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Wealth creation guru allegedly used banned lawyer father in $1.2 million Mehajer loan

Mehajer, a shareholder in the Mehajer Bros Pty Ltd company accepting the loan from Unity Funding, is one of Sydney’s most controversial property developers and a former deputy mayor of Auburn. He is named in legal documents as a guarantor for the loan.

Mehajer Bros was placed under external administration in November 2018.

Mehajer is in prison awaiting sentencing after being convicted for perverting the course of justice and making a false statement under oath.

The revelation of Ms Grubisa’s role in the Mehajer deal comes as the self-described leading “wealth educator” in Australia has embarked on an extensive social media campaign to attract new clients to her first big online seminar for the year. She is promising commissions of up to 15 per cent to people who introduce new clients under a new partnership program.

Ms Grubisa has turned over millions of dollars since 2010 by enrolling more than 10,000 people in her property investment courses and selling her asset protection productions. She is one of several charismatic Australian wealth creations specialists who have grown loyal followings by adept use of social media and promising to teach people to become rich through property investment.

Salim Mehajer outside court in August.

Salim Mehajer outside court in August.Credit:Janie Barrett

But Ms Grubisa’s methods have attracted criticism in recent times from former clients, prompting referrals to the Australian Competition and Consumer Commission and legal professional bodies in NSW and Victoria.

The Family Court of Australia has also referred Ms Grubisa to the Australian Federal Police for her practice of advising clients to use the court list to identify couples going through divorce who may have distressed properties to sell. It is an offence for someone to publicise matters that are before the Family Court.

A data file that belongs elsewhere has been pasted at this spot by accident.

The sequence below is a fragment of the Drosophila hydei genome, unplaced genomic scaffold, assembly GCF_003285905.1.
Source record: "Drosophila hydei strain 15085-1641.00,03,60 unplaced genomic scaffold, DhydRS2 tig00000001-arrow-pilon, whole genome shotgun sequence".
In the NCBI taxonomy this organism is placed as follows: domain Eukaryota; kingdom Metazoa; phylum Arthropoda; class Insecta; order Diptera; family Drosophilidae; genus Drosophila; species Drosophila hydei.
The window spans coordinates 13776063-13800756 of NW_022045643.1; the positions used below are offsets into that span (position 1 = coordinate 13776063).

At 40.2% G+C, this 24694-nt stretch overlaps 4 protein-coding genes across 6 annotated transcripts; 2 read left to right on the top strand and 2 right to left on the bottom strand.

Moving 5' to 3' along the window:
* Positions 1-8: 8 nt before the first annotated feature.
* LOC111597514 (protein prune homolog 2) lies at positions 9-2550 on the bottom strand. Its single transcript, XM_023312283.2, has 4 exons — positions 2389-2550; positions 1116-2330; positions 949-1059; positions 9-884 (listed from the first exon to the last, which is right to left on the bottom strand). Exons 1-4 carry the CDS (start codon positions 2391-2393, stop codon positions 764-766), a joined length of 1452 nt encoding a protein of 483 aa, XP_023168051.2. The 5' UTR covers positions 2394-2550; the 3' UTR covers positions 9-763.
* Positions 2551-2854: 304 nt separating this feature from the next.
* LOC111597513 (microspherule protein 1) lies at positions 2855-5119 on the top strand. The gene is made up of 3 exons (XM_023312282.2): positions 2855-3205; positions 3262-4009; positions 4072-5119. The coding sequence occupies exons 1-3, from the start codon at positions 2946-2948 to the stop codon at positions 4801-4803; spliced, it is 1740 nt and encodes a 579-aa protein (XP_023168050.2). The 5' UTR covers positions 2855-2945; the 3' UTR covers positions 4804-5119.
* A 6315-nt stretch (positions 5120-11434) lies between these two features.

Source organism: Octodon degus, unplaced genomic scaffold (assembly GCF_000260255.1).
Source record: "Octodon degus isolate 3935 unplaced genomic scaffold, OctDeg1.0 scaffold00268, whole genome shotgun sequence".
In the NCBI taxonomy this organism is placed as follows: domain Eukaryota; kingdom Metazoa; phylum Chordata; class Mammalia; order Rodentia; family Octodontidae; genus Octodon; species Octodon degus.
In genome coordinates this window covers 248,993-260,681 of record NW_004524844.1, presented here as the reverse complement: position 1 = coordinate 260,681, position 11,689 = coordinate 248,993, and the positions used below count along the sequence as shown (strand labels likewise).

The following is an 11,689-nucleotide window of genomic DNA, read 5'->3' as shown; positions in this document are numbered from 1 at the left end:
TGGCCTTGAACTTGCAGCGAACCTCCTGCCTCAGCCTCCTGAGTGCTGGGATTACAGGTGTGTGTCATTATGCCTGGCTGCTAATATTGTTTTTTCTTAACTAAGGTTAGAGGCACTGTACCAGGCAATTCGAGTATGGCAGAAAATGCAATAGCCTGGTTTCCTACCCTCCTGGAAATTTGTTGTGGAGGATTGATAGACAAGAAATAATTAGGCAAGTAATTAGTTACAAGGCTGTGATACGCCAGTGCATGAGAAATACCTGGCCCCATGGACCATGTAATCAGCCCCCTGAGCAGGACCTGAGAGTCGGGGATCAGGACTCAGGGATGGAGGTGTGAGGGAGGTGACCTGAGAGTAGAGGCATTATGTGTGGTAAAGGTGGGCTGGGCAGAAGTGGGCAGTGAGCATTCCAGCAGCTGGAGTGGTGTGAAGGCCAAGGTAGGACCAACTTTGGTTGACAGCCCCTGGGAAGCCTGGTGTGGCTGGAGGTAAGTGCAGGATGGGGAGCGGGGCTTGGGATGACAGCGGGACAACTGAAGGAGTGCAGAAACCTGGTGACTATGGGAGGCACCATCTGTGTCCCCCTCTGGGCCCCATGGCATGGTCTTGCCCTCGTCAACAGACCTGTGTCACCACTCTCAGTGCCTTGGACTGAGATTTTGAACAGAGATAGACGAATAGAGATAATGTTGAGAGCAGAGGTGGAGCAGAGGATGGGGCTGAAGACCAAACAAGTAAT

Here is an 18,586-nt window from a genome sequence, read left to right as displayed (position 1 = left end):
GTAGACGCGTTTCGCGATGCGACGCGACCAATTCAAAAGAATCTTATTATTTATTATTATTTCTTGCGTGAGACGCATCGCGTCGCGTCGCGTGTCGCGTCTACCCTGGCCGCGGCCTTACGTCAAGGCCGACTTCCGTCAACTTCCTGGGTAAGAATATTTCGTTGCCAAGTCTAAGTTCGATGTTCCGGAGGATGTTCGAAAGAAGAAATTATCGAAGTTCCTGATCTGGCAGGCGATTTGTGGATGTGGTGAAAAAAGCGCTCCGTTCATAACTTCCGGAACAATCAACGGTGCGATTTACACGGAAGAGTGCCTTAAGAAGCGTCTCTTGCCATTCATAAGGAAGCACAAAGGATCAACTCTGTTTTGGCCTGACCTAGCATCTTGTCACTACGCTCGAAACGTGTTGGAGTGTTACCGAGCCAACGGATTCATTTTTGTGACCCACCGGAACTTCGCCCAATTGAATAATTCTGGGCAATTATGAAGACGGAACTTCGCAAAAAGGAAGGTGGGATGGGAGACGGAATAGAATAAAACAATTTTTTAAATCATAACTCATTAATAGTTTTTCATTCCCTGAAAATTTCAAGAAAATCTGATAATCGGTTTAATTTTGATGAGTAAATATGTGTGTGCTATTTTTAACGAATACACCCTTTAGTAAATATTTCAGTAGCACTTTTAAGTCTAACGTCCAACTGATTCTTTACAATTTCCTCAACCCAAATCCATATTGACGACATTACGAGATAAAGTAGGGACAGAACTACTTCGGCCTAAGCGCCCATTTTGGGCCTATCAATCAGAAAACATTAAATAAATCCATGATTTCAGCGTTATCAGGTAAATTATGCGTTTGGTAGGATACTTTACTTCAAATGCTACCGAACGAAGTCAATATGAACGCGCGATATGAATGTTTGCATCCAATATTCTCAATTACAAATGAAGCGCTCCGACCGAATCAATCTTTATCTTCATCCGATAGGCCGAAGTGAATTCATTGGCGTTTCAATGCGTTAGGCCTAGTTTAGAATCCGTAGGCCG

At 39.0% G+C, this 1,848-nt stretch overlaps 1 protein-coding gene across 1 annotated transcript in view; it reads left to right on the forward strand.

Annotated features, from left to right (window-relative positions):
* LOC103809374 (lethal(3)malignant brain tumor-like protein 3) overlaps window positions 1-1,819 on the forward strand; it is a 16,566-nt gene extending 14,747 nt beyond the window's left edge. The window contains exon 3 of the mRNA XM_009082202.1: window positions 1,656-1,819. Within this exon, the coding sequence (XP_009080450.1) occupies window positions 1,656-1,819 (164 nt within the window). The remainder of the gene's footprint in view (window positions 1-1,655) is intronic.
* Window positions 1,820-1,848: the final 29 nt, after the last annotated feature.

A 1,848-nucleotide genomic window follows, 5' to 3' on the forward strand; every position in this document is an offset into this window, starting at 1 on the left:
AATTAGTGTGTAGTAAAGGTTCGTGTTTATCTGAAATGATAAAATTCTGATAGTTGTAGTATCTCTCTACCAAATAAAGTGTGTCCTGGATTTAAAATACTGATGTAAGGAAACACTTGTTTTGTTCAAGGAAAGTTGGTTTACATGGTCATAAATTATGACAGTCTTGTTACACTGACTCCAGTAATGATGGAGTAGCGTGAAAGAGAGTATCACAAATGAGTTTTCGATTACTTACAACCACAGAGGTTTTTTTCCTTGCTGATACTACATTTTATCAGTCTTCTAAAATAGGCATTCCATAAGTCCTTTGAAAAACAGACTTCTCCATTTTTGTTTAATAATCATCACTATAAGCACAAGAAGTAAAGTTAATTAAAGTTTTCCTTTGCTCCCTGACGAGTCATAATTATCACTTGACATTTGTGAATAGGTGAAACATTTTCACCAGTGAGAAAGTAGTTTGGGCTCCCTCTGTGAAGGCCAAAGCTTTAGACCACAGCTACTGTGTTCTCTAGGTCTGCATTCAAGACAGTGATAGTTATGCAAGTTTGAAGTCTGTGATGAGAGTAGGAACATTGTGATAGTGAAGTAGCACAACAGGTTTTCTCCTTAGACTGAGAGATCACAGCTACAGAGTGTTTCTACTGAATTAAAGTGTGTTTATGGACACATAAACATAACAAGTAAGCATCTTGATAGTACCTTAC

Ms Grubisa strenuously denies any wrong-doing and has highlighted how her advice on buying distressed assets often delivers mutually beneficial outcomes for sellers and buyers.

Her use of her father, former Sydney solicitor Christopher Fitzsimons, in her DG Legal business has been reported to the NSW Law Society and Victoria’s Legal Services Board.

Mr Fitzsimons, who in recent years has used the name of “Christopher Jackson”, has routinely signed off on legal advice provided in formal letters to Ms Grubisa’s legal clients. He also signed off on invoices for legal work.

One document obtained by The Sunday Age and The Sun-Herald is a statutory declaration purportedly made by a “Christopher Charles Jackson” in which he gives his home address as that of Unity Funding’s Queensland-based owner. Ms Grubisa’s father lives in Sydney.

The statutory declaration was witnessed by someone who signed their name as Dominique Grubisa, a practising solicitor.

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In a statement to The Sunday Age and The Sun-Herald, Ms Grubisa said she had never authorised her father to perform legal work for DG Legal and that he had only been hired to perform administrative duties. She said she was not aware he had been signing off on documents and invoices on her official letterhead and had ceased to do any work for her since early 2018.

Ms Grubisa also said she had never witnessed any statutory declaration by her father using the name Chris Jackson or containing any false information.

Mr Fitzsimons’ practising certificate in NSW was cancelled in 2007 after he was charged with fraudulent misappropriation of money. Mr Fitzsimons was convicted of these offences in 2009 and struck off the roll of local lawyers in 2012.

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Former legal clients of Ms Grubisa said they were not informed that Mr Jackson was Ms Grubisa’s father. Nor were they told of his criminal past and his banning as a practising lawyer.

Ms Grubisa’s mother, Maria Fitzsimons, has also advised some of her daughter’s legal clients despite also being struck off the lawyers’ roll since 2013 for her role in the misappropriation of more than $600,000 in client funds.

Ms Grubisa has previously denied that either of her parents performs legal work. Instead, they had provided administrative support, she said.

The NSW Law Society has been investigating complaints against Ms Grubisa for more than two years. It has declined to say anything publicly, citing a rule that prevents it from commenting on individual practitioners.

Despite operating out of Sydney, Ms Grubisa does not have a legal practising certificate in NSW. Rather, she operates under a certificate granted by Victorian authorities.

  • Contact Richard Baker at richardjb33@protonmail.com

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